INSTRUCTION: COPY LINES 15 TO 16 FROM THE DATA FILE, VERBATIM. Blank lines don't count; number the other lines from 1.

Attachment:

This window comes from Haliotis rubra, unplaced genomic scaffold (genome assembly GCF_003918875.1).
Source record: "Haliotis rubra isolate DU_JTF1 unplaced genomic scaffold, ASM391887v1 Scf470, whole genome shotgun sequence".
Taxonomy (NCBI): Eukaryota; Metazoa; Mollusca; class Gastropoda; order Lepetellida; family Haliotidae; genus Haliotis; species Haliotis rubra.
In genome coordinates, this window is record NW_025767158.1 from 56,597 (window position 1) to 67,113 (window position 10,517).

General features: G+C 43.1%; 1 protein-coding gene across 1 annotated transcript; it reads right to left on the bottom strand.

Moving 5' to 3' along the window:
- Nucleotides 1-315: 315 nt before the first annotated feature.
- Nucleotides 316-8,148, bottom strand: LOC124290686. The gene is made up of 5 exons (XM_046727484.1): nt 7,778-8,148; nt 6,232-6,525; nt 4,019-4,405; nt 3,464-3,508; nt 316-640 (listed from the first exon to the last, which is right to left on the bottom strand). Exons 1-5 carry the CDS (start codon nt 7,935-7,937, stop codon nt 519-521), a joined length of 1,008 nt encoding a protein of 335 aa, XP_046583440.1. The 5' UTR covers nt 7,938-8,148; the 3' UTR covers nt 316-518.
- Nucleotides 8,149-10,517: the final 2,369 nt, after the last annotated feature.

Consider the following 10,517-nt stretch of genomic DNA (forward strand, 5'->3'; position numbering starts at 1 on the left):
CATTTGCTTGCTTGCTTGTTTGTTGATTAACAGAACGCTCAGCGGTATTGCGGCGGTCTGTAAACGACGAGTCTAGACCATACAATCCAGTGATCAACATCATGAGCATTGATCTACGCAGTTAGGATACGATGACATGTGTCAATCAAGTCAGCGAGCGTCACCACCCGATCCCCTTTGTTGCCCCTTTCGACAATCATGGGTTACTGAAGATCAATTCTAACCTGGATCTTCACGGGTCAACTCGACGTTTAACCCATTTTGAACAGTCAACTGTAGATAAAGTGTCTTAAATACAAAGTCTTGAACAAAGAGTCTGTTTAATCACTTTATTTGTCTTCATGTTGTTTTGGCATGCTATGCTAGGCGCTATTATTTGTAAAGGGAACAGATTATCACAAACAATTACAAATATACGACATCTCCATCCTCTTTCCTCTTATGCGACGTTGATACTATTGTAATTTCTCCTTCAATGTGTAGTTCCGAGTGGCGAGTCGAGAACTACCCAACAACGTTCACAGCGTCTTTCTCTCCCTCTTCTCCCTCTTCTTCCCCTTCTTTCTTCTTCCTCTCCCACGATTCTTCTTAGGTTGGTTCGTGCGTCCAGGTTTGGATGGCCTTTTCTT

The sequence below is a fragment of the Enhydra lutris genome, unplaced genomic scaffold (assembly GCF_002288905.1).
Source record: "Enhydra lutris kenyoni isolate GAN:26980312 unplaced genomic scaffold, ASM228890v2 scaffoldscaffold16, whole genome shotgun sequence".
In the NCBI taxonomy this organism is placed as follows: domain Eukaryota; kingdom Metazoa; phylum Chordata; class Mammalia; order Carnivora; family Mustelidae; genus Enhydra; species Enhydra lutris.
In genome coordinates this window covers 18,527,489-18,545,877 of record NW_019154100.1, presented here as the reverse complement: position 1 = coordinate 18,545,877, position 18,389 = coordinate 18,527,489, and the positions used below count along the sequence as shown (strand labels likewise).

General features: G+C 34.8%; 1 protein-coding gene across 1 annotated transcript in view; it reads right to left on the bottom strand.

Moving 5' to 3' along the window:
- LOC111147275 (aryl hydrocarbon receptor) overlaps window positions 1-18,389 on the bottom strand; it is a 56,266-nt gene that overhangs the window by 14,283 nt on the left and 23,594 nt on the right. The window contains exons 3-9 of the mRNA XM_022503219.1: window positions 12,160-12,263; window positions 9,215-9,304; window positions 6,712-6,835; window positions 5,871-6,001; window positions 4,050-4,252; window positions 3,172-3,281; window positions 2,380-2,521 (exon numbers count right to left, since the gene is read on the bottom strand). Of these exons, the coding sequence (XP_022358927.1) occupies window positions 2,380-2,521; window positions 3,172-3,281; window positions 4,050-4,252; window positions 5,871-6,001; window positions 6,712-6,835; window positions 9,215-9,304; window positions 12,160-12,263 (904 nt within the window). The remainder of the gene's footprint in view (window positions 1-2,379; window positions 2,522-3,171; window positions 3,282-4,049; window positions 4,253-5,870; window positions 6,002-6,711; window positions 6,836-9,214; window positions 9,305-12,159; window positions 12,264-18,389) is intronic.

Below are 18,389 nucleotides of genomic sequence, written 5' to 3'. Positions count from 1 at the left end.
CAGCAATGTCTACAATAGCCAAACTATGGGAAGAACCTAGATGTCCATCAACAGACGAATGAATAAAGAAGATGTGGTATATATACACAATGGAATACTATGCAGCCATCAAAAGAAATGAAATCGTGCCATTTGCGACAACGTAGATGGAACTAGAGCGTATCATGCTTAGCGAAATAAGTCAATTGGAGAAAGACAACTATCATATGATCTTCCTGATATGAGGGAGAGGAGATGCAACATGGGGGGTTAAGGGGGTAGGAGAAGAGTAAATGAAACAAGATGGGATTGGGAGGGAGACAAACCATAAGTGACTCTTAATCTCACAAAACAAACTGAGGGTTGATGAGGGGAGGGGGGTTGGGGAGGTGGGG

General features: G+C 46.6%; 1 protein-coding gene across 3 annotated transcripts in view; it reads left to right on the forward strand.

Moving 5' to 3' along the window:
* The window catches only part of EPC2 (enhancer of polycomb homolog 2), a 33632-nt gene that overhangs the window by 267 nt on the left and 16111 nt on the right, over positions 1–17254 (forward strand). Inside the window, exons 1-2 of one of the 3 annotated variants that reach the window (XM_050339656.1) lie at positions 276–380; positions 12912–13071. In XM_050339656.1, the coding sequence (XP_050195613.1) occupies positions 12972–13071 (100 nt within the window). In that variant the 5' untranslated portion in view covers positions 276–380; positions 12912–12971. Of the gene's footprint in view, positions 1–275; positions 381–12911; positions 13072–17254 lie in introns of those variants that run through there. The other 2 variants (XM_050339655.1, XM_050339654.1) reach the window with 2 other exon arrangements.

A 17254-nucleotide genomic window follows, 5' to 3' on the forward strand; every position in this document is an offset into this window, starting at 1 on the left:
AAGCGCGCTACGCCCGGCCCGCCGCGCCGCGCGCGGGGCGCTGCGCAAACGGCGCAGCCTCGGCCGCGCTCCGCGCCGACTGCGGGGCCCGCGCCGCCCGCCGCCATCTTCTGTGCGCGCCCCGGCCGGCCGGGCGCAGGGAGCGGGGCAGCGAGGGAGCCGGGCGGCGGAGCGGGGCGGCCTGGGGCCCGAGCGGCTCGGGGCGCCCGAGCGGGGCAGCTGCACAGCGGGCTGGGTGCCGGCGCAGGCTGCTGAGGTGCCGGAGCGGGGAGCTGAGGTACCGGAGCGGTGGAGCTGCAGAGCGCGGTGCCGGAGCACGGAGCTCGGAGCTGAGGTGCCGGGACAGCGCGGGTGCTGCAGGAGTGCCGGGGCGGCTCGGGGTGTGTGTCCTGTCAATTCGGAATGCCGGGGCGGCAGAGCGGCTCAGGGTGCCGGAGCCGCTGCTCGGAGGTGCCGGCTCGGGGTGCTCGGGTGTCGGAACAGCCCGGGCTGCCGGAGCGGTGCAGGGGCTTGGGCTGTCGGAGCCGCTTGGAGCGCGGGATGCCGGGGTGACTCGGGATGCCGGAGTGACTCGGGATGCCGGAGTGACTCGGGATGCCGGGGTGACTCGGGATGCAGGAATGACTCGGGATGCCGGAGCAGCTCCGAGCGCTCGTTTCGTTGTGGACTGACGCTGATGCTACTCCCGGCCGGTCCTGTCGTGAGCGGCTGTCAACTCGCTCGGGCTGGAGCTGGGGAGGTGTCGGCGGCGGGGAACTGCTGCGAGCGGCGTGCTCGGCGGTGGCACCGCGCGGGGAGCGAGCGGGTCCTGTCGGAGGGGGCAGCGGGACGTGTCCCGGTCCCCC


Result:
In genome coordinates this window covers 18,527,489-18,545,877 of record NW_019154100.1, presented here as the reverse complement: position 1 = coordinate 18,545,877, position 18,389 = coordinate 18,527,489, and the positions used below count along the sequence as shown (strand labels likewise).

General features: G+C 34.8%; 1 protein-coding gene across 1 annotated transcript in view; it reads right to left on the bottom strand.